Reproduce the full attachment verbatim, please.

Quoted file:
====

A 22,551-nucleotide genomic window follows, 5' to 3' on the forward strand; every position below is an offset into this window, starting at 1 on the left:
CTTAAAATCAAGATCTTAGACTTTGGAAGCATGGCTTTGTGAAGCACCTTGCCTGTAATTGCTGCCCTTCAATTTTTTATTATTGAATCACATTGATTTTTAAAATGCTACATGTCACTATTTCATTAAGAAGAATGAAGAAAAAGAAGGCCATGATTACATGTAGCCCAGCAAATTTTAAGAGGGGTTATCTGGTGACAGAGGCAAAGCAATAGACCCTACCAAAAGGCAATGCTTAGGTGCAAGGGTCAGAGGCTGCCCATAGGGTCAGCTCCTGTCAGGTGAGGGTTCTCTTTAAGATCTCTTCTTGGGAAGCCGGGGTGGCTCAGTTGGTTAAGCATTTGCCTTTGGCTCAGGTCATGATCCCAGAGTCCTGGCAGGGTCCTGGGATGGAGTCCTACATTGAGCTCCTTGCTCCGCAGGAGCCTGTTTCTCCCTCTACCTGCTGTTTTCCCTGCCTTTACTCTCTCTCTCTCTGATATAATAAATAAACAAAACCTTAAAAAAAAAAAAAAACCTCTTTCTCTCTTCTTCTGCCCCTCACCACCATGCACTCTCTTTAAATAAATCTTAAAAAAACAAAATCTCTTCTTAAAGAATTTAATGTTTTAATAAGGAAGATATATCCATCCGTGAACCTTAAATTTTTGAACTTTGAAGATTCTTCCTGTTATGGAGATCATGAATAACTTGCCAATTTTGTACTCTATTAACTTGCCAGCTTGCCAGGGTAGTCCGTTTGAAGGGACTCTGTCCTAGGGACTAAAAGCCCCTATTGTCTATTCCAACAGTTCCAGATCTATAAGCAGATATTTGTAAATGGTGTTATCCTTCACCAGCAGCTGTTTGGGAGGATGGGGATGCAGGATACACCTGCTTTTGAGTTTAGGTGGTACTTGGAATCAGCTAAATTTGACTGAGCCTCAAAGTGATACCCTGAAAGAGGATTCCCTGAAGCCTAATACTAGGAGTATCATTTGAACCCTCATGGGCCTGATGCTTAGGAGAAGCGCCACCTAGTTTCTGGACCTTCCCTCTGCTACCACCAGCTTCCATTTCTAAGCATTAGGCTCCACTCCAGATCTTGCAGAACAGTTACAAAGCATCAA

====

A 22,551-nucleotide genomic window follows, 5' to 3' on the forward strand; every position below is an offset into this window, starting at 1 on the left:
CTTAAAATCAAGATCTTAGACTTTGGAAGCATGGCTTTGTGAAGCACCTTGCCTGTAATTGCTGCCCTTCAATTTTTTATTATTGAATCACATTGATTTTTAAAATGCTACATGTCACTATTTCATTAAGAAGAATGAAGAAAAAGAAGGCCATGATTACATGTAGCCCAGCAAATTTTAAGAGGGGTTATCTGGTGACAGAGGCAAAGCAATAGACCCTACCAAAAGGCAATGCTTAGGTGCAAGGGTCAGAGGCTGCCCATAGGGTCAGCTCCTGTCAGGTGAGGGTTCTCTTTAAGATCTCTTCTTGGGAAGCCGGGGTGGCTCAGTTGGTTAAGCATTTGCCTTTGGCTCAGGTCATGATCCCAGAGTCCTGGCAGGGTCCTGGGATGGAGTCCTACATTGAGCTCCTTGCTCCGCAGGAGCCTGTTTCTCCCTCTACCTGCTGTTTTCCCTGCCTTTACTCTCTCTCTCTCTGATATAATAAATAAACAAAACCTTAAAAAAAAAAAAAAACCTCTTTCTCTCTTCTTCTGCCCCTCACCACCATGCACTCTCTTTAAATAAATCTTAAAAAAACAAAATCTCTTCTTAAAGAATTTAATGTTTTAATAAGGAAGATATATCCATCCGTGAACCTTAAATTTTTGAACTTTGAAGATTCTTCCTGTTATGGAGATCATGAATAACTTGCCAATTTTGTACTCTATTAACTTGCCAGCTTGCCAGGGTAGTCCGTTTGAAGGGACTCTGTCCTAGGGACTAAAAGCCCCTATTGTCTATTCCAACAGTTCCAGATCTATAAGCAGATATTTGTAAATGGTGTTATCCTTCACCAGCAGCTGTTTGGGAGGATGGGGATGCAGGATACACCTGCTTTTGAGTTTAGGTGGTACTTGGAATCAGCTAAATTTGACTGAGCCTCAAAGTGATACCCTGAAAGAGGATTCCCTGAAGCCTAATACTAGGAGTATCATTTGAACCCTCATGGGCCTGATGCTTAGGAGAAGCGCCACCTAGTTTCTGGACCTTCCCTCTGCTACCACCAGCTTCCATTTCTAAGCATTAGGCTCCACTCCAGATCTTGCAGAACAGTTACAAAGCATCAA